Time to switch energy supplier says Adam Aiken

But the changes, particularly when it comes to gas, will still hit hard and will send more people into fuel poverty, which is when a household spends more than 10 per cent of its income on domestic fuel.

Now the latest round of price energy price increases have been announced it makes to shop around says ADAM AIKEN.

THE last of the big six energy suppliers have unveiled their price hikes so it could be the right time to shop around for the best home-energy deal. EDF Energy has finally followed the likes of Npower, Eon, Scottish & Southern, Scottish Power and British Gas in announcing a steep rise in the cost of domestic fuel.

It was hardly a bombshell announcement – the question was when it would happen, not if – but when EDF said the cost of gas would go up by more than 15 per cent and electricity by 4.5 per cent, it signalled another bout of misery for millions of hard-pressed consumers.

The news came just days after it was revealed that inflation was nearly at a three-year high, with rising energy costs cited as one of the key drivers behind the soaring inflation. EDF deserves some credit for two things. First, it was the last of the big six suppliers to put its prices up. And even after its price rises come into effect, it will be one of the cheapest, especially for dual-fuel customers (people who buy both their gas and their electricity from the same company).


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But the changes, particularly when it comes to gas, will still hit hard and will send more people into fuel poverty, which is when a household spends more than 10 per cent of its income on domestic fuel.

Switching gas or electricity supplier is something you should always be prepared to do, but the best time to make a move is after all the big suppliers have changed their prices. If you had switched during all the recent to-ing and fro-ing, you ran the risk of switching to a better deal that would itself be jettisoned when your new supplier put its own prices up.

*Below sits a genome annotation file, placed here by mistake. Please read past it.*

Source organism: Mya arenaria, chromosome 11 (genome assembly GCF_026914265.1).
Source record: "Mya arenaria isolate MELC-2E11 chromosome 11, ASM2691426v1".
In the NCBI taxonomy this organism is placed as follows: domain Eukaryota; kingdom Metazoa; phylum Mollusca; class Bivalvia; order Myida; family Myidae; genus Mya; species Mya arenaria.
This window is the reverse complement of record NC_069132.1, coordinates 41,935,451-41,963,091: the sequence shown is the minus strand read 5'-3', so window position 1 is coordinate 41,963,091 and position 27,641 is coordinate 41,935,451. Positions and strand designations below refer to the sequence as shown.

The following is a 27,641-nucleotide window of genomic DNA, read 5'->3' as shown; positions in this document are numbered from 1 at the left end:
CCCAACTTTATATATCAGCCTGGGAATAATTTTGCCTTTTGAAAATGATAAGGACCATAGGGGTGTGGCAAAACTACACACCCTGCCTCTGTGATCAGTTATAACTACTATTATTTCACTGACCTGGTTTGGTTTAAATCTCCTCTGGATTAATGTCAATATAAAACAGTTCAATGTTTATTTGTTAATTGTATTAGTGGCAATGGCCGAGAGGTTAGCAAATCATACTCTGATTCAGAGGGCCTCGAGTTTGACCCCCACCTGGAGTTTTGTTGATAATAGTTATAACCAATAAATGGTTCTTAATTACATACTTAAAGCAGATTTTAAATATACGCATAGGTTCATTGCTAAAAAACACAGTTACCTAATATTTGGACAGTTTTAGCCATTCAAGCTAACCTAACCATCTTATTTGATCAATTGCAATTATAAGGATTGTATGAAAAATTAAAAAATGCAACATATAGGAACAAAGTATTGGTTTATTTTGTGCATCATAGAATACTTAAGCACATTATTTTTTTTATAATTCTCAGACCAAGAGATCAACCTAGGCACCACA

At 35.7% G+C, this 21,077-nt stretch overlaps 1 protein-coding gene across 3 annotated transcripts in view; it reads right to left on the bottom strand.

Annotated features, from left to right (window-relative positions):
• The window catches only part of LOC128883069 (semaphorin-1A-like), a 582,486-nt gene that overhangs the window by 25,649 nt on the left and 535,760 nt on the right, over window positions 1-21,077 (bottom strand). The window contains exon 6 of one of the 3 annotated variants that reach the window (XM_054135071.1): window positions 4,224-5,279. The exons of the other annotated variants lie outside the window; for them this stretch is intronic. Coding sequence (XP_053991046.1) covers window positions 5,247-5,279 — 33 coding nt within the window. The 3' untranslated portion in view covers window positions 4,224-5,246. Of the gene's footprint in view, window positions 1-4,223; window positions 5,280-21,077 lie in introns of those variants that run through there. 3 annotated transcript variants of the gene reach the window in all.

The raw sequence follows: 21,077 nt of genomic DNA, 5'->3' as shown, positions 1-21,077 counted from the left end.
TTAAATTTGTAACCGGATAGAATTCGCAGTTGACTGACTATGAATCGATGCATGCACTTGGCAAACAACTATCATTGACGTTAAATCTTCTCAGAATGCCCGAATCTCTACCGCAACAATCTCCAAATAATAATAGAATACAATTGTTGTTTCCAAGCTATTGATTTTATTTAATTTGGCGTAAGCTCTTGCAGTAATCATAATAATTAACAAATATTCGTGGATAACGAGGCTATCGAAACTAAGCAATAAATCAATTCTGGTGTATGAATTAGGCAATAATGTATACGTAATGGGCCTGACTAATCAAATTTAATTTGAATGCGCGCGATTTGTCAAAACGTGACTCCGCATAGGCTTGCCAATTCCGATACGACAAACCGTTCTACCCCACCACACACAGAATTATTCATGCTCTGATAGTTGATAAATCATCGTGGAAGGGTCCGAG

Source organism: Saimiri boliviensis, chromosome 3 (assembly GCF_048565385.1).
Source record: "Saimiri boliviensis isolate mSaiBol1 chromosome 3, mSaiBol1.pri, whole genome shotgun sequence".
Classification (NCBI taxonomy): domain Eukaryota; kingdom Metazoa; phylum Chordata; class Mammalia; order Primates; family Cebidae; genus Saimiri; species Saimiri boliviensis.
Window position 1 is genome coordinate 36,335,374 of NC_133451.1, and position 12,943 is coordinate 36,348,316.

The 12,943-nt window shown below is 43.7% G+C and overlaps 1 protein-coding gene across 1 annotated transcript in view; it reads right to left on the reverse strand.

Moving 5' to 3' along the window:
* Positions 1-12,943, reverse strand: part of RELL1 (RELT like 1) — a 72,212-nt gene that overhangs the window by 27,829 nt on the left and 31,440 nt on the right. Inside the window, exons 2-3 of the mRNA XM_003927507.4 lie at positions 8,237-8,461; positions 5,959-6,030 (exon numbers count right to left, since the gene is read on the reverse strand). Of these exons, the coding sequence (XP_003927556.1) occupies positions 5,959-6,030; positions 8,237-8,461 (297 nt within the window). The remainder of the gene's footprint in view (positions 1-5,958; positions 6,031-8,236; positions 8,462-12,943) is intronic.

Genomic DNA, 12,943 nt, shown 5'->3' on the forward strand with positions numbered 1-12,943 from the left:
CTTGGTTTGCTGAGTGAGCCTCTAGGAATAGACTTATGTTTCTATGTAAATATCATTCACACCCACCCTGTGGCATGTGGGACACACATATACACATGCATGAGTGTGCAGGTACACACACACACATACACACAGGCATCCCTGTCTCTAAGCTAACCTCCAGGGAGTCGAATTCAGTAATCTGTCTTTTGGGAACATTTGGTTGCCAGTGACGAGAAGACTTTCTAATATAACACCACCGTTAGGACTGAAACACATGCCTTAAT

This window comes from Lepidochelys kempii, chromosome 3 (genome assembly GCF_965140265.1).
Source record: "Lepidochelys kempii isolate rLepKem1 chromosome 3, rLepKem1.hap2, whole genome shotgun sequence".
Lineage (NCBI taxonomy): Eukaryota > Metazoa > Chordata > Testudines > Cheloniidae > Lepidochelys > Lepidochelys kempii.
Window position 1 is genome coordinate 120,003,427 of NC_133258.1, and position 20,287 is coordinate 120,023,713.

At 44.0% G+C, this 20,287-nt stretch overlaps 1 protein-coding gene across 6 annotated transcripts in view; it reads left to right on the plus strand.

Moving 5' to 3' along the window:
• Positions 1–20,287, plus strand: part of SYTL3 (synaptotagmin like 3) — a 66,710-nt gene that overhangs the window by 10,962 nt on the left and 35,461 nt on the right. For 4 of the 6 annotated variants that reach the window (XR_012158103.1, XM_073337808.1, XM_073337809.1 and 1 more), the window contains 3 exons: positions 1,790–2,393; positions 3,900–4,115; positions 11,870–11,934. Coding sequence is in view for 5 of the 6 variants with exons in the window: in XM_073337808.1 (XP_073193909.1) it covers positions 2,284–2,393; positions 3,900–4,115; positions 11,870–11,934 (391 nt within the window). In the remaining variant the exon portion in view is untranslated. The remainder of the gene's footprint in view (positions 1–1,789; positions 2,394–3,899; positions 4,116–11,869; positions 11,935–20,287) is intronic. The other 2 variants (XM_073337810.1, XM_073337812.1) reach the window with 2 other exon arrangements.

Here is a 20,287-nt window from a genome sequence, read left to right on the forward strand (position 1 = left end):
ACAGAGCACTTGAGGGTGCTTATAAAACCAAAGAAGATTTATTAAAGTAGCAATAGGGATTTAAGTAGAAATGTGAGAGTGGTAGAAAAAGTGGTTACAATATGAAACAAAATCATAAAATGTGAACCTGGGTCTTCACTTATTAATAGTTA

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In other words, leaving things until all the companies have announced their new pricing plans means you can then make a comparison on a level playing field.

Although analysts have pointed out that EDF will remain the cheapest supplier for many people even after its hikes kick in on November 10, what’s best for one person isn’t necessarily best for someone else.

How you pay for your fuel, how much you use and even where you live will all have an impact on what the best deal is for you.

Invariably, online deals are the cheapest. But you will also need to decide whether to go for a flexible tariff that will follow any further price changes, or opt instead for a fixed-rate tariff.

As with mortgages, fixing your monthly payments usually means you pay a higher rate at the outset, but you have the security of being shielded from future price rises.

The average EDF dual-fuel bill is set to jump to �1,241 a year, according to the analysts at Moneysupermarket.com, and other suppliers are charging even more.

A lot of people shop around for their car insurance and home insurance as a matter of course, even though the sums involved with these policies are often much smaller than annual fuel bills.

So with the cost of gas and electricity now so high, looking for the best deal can really pay off. If you haven’t switched supplier recently, it could be well worth doing so now.

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